2d Place, Take a view of it in the nature of the great God, the seat of all majesty, glory, beauty: and excellency; and if you look at it here, O how ugly will it appear ! Nothing in all the world contrary and opposite to the nature of God, but sin. The meanest, the most apparently deformed creature in the world, the toad, the crawling insect, carries in its nature nothing really opposite to the nature of God: sin, only sin ftands in opposition to him. This he cannot dwell with. Evil shall not dwell with him, nor finners stand in his fight. Such is that abhorrence that God has at sin, that when he speaks of it, his heart as it were rises against it, Oh do not that abominable thing, which I hate; in that forecited Jer. xliv. 4, And
3. In the threatenings of the law, and fee there what estimate God puts on it, and what a thing it is. All the power of heaven, the anger, the fury, the vengeance of God, all are levelled at the head of fin. Take but one instance for all, in that vii of Joshua; there a people accustomed to victory, turn their back before the enemy, fall a' prey to a people devoted to destruction ; nay, moreover, God in the 12 ver. calls all the people accurfed, and tells, they cannot stand before the e iemy, neither will I be with you any more, says he. Why, what is the matter wherefore is the heat of all this anger? what meaneth this vengeance? The matter was, there was a sin committed, Achan had taken fome of the spoil of the enesny. Thus you fee, one sin makes God breathe out threatenings against a whole nation. In fine, look through the book of God, and there you shall fee one threatening big with temporal, another with eternal plagues; one full of external, another of internal and spiritual woes; and all as it were levelled at the head of sin. And is that a finall matter which never fails to fet all the vengeance of heaven' against the person that is guilty of it? But yet this is not all, you may fee more, if ye . look at it,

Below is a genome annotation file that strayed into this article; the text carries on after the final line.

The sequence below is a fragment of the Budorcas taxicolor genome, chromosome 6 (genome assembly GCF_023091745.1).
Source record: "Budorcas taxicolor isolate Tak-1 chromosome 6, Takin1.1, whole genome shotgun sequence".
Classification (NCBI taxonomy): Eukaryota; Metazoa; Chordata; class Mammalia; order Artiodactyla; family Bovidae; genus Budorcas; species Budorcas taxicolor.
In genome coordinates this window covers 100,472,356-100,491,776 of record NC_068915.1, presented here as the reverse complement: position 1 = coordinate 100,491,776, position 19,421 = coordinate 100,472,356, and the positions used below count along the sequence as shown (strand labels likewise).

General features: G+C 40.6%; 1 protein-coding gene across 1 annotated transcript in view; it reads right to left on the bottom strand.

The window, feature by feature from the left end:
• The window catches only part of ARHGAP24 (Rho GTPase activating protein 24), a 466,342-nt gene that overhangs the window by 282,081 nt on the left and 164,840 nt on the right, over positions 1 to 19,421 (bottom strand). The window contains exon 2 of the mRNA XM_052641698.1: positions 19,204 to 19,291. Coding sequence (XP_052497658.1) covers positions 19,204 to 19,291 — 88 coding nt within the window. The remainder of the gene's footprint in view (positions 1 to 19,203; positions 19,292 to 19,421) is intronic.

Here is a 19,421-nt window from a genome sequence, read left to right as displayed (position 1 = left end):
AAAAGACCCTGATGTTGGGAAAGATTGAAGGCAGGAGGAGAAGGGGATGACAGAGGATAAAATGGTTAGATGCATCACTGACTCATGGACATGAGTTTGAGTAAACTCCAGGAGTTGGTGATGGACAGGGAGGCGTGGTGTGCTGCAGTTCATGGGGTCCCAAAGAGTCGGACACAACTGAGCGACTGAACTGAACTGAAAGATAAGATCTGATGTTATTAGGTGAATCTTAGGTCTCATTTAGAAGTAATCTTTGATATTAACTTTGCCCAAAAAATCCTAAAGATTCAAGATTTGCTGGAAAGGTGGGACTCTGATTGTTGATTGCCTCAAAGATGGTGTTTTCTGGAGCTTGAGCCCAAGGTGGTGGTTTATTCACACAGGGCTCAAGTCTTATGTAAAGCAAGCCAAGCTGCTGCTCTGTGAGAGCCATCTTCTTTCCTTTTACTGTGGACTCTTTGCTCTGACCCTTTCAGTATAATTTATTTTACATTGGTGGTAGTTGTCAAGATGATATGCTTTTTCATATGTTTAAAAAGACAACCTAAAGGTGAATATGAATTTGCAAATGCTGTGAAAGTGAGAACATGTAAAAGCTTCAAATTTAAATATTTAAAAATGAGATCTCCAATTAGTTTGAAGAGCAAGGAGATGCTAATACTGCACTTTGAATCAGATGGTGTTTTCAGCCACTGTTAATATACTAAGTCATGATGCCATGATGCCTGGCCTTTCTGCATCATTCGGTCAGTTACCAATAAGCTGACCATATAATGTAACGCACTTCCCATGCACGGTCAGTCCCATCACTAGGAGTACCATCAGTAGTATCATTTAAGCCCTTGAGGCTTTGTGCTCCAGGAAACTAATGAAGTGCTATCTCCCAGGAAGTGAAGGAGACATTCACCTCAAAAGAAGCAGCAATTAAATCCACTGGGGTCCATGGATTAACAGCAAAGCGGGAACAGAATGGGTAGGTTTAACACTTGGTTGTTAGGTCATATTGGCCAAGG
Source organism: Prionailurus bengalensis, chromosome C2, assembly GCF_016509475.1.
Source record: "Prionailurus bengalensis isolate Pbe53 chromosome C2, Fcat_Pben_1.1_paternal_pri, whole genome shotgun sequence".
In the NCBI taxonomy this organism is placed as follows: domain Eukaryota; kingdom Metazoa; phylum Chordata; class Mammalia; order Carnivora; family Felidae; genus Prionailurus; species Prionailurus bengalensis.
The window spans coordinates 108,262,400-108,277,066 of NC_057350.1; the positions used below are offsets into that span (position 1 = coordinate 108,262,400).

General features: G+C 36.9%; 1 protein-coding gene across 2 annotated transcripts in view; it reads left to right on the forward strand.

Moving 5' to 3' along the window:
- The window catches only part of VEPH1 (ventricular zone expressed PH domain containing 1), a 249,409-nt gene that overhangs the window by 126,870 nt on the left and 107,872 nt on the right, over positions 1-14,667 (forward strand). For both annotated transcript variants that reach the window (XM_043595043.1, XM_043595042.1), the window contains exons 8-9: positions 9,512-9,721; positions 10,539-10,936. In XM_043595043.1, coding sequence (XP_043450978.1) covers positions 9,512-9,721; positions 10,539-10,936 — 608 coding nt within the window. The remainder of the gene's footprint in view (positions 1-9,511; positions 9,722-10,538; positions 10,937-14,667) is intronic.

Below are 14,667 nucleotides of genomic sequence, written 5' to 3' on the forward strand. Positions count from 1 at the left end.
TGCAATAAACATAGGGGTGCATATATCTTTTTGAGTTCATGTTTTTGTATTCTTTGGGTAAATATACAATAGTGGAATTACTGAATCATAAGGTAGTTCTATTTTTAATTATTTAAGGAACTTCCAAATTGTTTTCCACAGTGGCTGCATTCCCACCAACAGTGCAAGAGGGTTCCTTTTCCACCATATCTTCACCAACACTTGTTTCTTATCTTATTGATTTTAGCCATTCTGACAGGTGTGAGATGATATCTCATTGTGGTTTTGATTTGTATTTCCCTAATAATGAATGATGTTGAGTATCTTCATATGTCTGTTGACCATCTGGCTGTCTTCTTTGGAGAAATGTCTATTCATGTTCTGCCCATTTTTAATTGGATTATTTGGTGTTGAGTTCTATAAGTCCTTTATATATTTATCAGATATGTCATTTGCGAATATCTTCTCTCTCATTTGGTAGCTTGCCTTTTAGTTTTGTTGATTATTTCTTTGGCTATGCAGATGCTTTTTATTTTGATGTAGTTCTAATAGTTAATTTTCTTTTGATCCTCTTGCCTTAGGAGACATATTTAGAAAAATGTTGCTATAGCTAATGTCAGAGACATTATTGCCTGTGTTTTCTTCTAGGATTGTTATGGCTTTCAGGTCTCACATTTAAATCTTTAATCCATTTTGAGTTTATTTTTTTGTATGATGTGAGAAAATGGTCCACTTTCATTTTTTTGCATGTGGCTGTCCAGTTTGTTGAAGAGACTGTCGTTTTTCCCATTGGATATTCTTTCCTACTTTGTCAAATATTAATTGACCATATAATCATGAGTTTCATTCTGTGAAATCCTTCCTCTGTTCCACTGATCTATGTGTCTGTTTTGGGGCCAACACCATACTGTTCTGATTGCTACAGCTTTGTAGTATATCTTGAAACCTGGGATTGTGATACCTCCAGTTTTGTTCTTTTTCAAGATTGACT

4. In the judgments of God that are abroad in the earth. Look we to one nation, there we shall fee thousands falling before the avenging enemy, the fword glutted as it were with blood; men who a little before were possessed of wisdoin, courage, and all these endowments which serve to enhance the worth of the fons of men, are here laid heaps
upon heaps. Go we to another, there we hall see no fewer carried off by sickness and diseafes; ' and all wearing out by time. Go to church-yards, ånd fee what vast havoc these do make; there . you may see the rubbifh of many generations laid heaps upon heaps. Well, fee you nothing of fin in all this? What think you of all these lamentable evils, miseries and woes? Why, see you nothing of sin in them all? Sure you are blind if you do not. I ask you as Jehu did, when he saw the dead fons of Achab, 2 Kings X. 9. Who New all these? Who brought all these fons, of pride, who not long ago were strangely ruffling it out in the light of warlike glory, down to the sides of ihe pit? who filled your church-yards with heaps upon heaps, fathers and fons, high and low, rich and poor, of all fexes, ranks, ages and degrees? Surely sin has done this; for as by one mar sin entered into the world, and death by fin: and fo death passed upon all men, for that all have sinned, Rom. 1. 12. But if still you will look upon sin as a small , and light thing, we have yet another glass where
mining the natitit B in you may have a further sight of it.
5. Enter the houfe of a foul under trouble of conscience; look at a Heman, and you shall hear him making an heavy mone in that lxxxviii. Plalm: there you see a man that has a soul full of trouble, oppressed with all the waves and billows of the wrath of God, almost distracted with the terrors of God. Now, if you saw one in this case crying out in anguish of spirit; nay, it may be, tearing himself, beating his breast; ask him the Teason of all this distress, he will tell you, That it is sin that has done all this. He has no rest in his bones for ills that he has done, Plal. xxxviii. 3. And if yet ye have not seen enough of the sinful